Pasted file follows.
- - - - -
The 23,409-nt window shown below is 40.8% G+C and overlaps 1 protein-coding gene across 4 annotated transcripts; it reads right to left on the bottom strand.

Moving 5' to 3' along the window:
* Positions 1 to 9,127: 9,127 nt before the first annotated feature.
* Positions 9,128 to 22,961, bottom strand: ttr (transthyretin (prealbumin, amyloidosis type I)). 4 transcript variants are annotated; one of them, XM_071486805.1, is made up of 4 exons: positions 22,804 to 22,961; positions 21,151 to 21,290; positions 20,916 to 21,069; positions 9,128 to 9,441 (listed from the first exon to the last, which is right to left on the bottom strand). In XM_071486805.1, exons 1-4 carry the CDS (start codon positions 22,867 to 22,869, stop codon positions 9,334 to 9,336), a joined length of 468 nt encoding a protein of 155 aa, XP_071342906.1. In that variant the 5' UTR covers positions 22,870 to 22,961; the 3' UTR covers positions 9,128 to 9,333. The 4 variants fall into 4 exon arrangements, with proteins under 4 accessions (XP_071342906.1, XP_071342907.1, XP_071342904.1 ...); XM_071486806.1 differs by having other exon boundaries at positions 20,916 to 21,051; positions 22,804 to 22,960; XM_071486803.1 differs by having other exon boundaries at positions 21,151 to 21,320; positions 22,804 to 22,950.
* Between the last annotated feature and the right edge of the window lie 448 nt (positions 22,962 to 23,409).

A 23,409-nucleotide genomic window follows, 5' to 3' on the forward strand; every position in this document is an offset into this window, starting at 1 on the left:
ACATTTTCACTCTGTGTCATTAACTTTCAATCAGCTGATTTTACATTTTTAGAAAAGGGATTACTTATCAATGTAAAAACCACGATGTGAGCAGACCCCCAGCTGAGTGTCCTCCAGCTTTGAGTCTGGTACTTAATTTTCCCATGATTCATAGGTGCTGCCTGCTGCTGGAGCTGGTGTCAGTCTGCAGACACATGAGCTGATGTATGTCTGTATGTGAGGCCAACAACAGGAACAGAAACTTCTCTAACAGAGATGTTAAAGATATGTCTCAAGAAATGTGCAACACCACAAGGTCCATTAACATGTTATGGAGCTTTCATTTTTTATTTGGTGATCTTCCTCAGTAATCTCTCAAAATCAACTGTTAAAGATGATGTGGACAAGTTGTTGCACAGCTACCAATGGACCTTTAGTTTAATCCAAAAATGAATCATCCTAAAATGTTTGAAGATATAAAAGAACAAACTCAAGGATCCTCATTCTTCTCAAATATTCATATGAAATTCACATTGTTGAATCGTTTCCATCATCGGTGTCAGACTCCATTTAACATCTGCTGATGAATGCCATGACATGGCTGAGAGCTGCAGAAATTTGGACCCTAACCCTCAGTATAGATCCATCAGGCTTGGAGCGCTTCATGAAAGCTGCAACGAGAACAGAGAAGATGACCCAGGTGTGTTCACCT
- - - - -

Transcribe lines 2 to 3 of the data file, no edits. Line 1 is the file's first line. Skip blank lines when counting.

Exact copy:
Moving 5' to 3' along the window:
* Positions 1 to 9,127: 9,127 nt before the first annotated feature.